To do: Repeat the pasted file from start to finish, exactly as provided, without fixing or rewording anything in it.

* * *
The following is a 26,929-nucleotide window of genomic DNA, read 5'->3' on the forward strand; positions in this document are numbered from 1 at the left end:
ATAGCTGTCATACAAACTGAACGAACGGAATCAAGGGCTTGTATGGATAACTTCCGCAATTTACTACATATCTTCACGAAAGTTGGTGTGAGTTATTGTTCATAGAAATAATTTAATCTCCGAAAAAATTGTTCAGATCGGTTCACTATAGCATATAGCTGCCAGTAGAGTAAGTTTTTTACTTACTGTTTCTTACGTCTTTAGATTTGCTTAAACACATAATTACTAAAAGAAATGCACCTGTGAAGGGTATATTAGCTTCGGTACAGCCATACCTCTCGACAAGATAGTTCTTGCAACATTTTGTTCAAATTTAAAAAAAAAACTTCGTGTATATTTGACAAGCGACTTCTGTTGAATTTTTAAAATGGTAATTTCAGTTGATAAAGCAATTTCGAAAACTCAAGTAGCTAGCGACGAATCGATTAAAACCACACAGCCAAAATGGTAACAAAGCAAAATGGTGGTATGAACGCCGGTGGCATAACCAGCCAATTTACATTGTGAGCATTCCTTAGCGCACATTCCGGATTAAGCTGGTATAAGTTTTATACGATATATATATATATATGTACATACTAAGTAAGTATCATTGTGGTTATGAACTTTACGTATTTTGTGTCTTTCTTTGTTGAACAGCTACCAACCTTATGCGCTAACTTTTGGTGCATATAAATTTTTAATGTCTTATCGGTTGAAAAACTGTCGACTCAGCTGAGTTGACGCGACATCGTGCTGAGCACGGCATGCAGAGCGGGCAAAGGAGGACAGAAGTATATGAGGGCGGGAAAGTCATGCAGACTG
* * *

The following is a 26,929-nucleotide window of genomic DNA, read 5'->3' on the forward strand; positions in this document are numbered from 1 at the left end:
ATAGCTGTCATACAAACTGAACGAACGGAATCAAGGGCTTGTATGGATAACTTCCGCAATTTACTACATATCTTCACGAAAGTTGGTGTGAGTTATTGTTCATAGAAATAATTTAATCTCCGAAAAAATTGTTCAGATCGGTTCACTATAGCATATAGCTGCCAGTAGAGTAAGTTTTTTACTTACTGTTTCTTACGTCTTTAGATTTGCTTAAACACATAATTACTAAAAGAAATGCACCTGTGAAGGGTATATTAGCTTCGGTACAGCCATACCTCTCGACAAGATAGTTCTTGCAACATTTTGTTCAAATTTAAAAAAAAAACTTCGTGTATATTTGACAAGCGACTTCTGTTGAATTTTTAAAATGGTAATTTCAGTTGATAAAGCAATTTCGAAAACTCAAGTAGCTAGCGACGAATCGATTAAAACCACACAGCCAAAATGGTAACAAAGCAAAATGGTGGTATGAACGCCGGTGGCATAACCAGCCAATTTACATTGTGAGCATTCCTTAGCGCACATTCCGGATTAAGCTGGTATAAGTTTTATACGATATATATATATATATGTACATACTAAGTAAGTATCATTGTGGTTATGAACTTTACGTATTTTGTGTCTTTCTTTGTTGAACAGCTACCAACCTTATGCGCTAACTTTTGGTGCATATAAATTTTTAATGTCTTATCGGTTGAAAAACTGTCGACTCAGCTGAGTTGACGCGACATCGTGCTGAGCACGGCATGCAGAGCGGGCAAAGGAGGACAGAAGTATATGAGGGCGGGAAAGTCATGCAGACTG